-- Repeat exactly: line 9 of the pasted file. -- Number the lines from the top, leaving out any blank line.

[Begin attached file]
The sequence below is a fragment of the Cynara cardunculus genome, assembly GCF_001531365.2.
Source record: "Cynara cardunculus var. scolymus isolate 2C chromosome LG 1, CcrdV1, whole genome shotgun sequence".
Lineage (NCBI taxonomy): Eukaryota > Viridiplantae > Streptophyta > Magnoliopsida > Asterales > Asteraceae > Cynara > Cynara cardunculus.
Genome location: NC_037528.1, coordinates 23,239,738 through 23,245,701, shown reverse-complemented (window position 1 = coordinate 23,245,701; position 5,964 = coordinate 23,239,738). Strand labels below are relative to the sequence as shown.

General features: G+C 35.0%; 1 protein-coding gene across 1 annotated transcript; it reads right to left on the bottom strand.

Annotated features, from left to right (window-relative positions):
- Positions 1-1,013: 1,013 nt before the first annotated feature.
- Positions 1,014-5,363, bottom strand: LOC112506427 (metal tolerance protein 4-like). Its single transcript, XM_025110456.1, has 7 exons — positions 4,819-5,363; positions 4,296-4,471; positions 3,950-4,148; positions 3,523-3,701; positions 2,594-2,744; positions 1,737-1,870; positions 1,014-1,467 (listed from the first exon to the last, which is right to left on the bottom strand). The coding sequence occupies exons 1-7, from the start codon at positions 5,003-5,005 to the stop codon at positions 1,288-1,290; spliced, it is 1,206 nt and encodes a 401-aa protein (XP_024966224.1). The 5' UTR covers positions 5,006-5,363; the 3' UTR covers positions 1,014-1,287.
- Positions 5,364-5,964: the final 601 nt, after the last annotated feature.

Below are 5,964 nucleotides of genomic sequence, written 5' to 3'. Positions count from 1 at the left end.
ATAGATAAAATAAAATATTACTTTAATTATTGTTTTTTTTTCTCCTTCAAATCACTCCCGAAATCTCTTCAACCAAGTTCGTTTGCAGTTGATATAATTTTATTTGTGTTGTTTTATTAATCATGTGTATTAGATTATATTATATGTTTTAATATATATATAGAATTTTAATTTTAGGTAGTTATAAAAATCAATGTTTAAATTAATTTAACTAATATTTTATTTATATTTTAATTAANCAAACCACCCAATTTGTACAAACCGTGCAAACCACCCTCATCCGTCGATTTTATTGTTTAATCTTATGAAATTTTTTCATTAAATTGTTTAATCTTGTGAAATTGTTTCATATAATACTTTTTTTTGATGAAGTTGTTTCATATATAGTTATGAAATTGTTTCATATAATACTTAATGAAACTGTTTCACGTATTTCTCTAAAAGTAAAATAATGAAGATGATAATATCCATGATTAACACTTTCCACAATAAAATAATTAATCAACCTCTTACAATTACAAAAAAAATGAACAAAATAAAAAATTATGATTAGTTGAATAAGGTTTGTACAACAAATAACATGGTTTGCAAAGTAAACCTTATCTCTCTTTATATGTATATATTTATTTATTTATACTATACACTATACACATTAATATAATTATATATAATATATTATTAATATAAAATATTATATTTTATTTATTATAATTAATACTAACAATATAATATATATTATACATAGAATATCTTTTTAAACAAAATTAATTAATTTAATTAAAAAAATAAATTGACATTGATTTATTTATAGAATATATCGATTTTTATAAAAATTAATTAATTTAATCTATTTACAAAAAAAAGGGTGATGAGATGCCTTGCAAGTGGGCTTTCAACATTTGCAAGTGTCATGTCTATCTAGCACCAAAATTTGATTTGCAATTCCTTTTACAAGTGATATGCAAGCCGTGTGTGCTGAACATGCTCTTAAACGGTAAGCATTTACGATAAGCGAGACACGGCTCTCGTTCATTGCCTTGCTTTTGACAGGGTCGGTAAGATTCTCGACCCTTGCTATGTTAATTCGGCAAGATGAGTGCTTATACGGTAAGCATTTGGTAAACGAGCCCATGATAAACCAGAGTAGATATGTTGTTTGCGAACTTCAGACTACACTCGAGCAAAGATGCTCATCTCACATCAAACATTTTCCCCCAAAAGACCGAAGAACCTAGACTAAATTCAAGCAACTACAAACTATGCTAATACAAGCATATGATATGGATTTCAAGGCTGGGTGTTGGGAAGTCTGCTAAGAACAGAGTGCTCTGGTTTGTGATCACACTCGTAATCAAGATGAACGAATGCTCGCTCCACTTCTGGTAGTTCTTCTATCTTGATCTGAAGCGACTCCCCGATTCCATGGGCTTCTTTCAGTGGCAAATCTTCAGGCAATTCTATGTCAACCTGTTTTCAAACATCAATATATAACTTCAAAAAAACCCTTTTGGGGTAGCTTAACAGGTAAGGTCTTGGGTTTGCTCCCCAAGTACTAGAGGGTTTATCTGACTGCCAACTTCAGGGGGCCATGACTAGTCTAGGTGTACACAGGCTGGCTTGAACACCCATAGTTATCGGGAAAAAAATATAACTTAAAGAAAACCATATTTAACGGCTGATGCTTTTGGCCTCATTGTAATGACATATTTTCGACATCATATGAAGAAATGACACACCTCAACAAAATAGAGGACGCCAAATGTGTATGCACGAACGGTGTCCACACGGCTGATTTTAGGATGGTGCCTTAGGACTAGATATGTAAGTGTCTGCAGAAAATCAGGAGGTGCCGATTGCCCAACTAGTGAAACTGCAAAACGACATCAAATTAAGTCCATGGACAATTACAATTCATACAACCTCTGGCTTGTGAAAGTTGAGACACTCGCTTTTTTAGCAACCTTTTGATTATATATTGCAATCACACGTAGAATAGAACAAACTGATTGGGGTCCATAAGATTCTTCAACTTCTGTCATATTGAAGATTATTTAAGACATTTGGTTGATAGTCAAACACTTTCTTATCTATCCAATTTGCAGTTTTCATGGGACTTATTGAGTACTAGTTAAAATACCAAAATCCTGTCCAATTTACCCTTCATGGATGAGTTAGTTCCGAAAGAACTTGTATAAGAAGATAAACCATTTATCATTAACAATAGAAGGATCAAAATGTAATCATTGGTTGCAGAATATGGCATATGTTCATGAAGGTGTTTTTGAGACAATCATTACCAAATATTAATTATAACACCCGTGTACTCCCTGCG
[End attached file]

- Positions 5,364-5,964: the final 601 nt, after the last annotated feature.